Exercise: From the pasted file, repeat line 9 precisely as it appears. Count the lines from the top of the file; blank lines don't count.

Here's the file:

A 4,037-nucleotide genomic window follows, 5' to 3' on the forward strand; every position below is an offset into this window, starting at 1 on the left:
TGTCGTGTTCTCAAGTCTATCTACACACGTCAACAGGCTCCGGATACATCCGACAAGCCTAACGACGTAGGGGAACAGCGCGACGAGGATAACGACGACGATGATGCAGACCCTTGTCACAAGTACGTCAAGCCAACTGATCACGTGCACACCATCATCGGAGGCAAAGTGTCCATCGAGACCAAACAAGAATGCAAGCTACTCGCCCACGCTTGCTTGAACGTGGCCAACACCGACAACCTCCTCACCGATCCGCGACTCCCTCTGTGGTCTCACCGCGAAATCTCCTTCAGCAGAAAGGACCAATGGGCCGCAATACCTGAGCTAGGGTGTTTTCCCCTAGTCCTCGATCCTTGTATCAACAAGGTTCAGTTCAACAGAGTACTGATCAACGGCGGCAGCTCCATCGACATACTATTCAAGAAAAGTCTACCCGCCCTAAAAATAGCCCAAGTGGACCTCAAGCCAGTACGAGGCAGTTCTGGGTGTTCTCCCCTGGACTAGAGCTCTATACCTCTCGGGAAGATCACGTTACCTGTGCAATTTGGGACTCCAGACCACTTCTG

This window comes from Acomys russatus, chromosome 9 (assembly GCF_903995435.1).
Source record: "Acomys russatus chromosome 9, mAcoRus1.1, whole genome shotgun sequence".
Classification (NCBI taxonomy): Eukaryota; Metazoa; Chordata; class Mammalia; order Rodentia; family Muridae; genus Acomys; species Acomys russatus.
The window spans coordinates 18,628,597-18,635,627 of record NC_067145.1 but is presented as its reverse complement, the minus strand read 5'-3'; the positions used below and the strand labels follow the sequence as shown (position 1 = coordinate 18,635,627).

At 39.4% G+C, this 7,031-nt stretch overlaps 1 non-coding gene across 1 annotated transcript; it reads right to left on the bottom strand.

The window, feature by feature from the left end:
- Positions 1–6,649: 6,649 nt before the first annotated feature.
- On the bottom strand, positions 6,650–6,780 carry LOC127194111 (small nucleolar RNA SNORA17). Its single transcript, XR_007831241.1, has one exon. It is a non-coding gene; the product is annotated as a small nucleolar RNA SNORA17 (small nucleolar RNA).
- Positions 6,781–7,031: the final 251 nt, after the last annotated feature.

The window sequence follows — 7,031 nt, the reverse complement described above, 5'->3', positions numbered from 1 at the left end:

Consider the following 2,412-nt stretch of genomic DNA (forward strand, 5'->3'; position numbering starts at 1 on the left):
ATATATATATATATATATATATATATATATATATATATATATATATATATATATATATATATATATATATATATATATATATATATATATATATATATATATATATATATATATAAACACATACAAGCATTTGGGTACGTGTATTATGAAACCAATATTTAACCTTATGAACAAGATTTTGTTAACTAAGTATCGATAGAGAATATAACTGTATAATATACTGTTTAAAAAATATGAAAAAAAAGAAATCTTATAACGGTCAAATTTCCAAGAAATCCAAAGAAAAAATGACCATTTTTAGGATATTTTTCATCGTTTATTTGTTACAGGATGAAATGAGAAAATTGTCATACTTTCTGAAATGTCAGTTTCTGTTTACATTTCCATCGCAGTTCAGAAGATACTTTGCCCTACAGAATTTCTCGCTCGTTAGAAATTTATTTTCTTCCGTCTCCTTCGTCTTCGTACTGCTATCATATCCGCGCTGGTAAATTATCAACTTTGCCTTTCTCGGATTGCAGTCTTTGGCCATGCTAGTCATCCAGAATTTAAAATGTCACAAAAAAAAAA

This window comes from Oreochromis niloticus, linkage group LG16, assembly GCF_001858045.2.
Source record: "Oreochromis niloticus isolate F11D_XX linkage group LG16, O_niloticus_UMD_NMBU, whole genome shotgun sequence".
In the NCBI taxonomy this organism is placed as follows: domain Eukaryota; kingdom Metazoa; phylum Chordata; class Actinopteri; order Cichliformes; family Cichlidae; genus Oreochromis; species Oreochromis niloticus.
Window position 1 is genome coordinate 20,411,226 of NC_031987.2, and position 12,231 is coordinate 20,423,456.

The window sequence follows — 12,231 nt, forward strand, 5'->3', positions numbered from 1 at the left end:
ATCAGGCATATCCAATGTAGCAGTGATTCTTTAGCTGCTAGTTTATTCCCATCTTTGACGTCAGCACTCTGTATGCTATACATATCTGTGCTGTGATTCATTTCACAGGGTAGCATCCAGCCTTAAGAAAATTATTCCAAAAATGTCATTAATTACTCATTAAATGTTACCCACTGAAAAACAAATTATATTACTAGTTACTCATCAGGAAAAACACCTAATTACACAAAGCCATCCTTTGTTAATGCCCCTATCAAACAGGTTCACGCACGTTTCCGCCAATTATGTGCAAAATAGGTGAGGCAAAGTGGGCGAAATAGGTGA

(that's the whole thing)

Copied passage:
- Positions 1–6,649: 6,649 nt before the first annotated feature.